Posts tagged chickpeas

Tackling hummus: a store-bought staple

Hummus is one of those foods I repeatedly buy from the grocery store because it seems like a pre-packaged item I wouldn’t even consider trying to make.  One of the great things about writing this blog is that I’ve been attempting recipes that I would otherwise write off as scary and complicated; and news flash, the recipe (from for hummus is the exact opposite.  It’s actually really simple and pretty quick.  On the down side, you’ll probably have to go out and purchase more of the ingredients (find me a college student who regularly stocks their shelves with tahini).  But it’s a great (very healthy) snack so if you ask me, the positives outweigh the negs.  I’m pretty sure this is a first on this blog, but I’m actually admitting defeat here.  The recipe came out okay.  The texture works, and I used all the right ingredients, but something about the taste was a little bit off and I’m not sure why.  If any readers out there are experienced in making hummus, please take a look at my recipe and directions and let me know what you think.  Possible problems I’m considering are not stirring the tahini enough before using it, or too much garlic.  It came out decent, but it could definitely use improvement, but that’s what cooking is all about: experimenting with new things and figuring out where things went wrong so the next time I make it, it’ll be 10 times better. 🙂

With hopes that I didn’t scare you out of giving this recipe a try, you’ll need:

  • 4 cloves of garlic, mashed then cut into tiny pieces
  • 30 oz garbanzo beans(chickpeas)
  • 2/3 cup tahini (sesame paste), you can usually find it wherever the peanut butter is or in a Middle Eastern food store. You can also make it if you’re feeling daring.
  • 1/2 cup water
  • 1/3 cup fresh squeezed lemon juice (about 2 large lemons)
  • 1/4 cup olive oil
  • 1/2 teaspoon salt
  • Dash of black pepper (optional)
  • Dash of crushed red pepper (optional)
  • Blender/food processor


  1. Mash the garlic cloves and cut them up into tiny pieces.
  2. Cut and squeeze the lemons into a measuring cup until you get 1/3 cup of juice.  This is probably the most time-consuming step.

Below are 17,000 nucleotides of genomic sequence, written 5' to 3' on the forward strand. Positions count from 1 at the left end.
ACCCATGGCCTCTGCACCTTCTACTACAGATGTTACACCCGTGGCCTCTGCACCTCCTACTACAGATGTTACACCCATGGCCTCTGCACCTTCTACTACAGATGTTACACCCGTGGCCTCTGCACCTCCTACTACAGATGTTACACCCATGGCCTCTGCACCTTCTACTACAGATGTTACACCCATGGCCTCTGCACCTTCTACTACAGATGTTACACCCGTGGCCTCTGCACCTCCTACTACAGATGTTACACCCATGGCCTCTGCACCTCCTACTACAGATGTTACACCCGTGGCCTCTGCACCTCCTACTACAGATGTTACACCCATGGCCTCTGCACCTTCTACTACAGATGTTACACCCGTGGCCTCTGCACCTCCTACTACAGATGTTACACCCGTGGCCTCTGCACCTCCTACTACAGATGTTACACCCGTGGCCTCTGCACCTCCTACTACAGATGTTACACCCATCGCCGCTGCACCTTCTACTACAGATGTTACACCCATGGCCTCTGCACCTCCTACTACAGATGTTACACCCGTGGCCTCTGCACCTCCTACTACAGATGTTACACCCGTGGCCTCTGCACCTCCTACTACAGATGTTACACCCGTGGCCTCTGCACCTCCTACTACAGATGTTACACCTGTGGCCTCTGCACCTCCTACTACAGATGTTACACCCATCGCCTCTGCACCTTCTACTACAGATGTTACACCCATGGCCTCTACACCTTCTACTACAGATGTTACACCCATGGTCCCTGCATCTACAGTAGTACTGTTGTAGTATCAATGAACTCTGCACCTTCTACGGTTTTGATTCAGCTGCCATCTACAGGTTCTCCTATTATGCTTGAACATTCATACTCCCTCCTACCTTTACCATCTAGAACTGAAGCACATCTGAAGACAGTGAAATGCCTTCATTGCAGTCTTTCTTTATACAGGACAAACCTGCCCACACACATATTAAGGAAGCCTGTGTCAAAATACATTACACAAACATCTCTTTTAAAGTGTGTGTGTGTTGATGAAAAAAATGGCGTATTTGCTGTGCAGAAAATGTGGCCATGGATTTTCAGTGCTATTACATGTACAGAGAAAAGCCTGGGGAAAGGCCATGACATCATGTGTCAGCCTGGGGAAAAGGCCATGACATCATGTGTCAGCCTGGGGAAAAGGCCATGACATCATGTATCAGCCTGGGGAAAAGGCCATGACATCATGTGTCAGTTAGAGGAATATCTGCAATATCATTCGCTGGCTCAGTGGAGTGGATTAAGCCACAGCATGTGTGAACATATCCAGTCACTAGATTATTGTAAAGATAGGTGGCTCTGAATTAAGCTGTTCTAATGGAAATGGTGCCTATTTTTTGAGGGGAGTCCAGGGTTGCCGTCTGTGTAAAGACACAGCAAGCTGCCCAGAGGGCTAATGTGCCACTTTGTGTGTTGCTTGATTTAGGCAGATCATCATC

3. Combine the garlic, beans, tahini, water, olive oil and lemon juice in a blender or food processor and process until smooth.  This part sounds pretty easy, but it actually took me awhile to blend the chickpeas and then everything else together, plus it’s a pain to clean the blender afterward.  If you have a food processor, I would suggest using it; however, in my humble kitchen I was stuck with a blender and it got a little tricky.
  4. Transfer the processed mixture into a medium-sized bowl and give it a stir.  Then add the salt, and dash of black pepper ad crushed red pepper if you’d like it on the spicy side.  If you have any parsley around, garnish the humus with a sprinkle or two.
  5. Serve with pita chips (I recommend Stacy’s simply naked– Grand Union only had multigrain and parmesan garlic & herb), pita bread, pretzels, or toasted chunks of french bread

Like I said above, please please please don’t hesitate to let me know what you would have done differently.  I’d love to get your thoughts and give my hummus recipe a second try!

Here’s a visual guide:

Mash the garlic then squeeze the fresh lemon juice before adding the other ingredients:

Process everything together until smooth:

Transfer the mixture into a bowl and add the salt, black pepper and crushed red pepper:

Serve with your item of choice (mine being pita chips):

Here are some other hummus recipe to try your hand at:

Another easy recipe from’s Middle Eastern food section.  This site also has links to videos about making hummus and making pita bread!

Ina Garten of the Food Network shares her hummus recipe

A hummus recipe from, featuring additional recipes with chickpeas

Here’s a good video from Good Housekeeping about making hummus:


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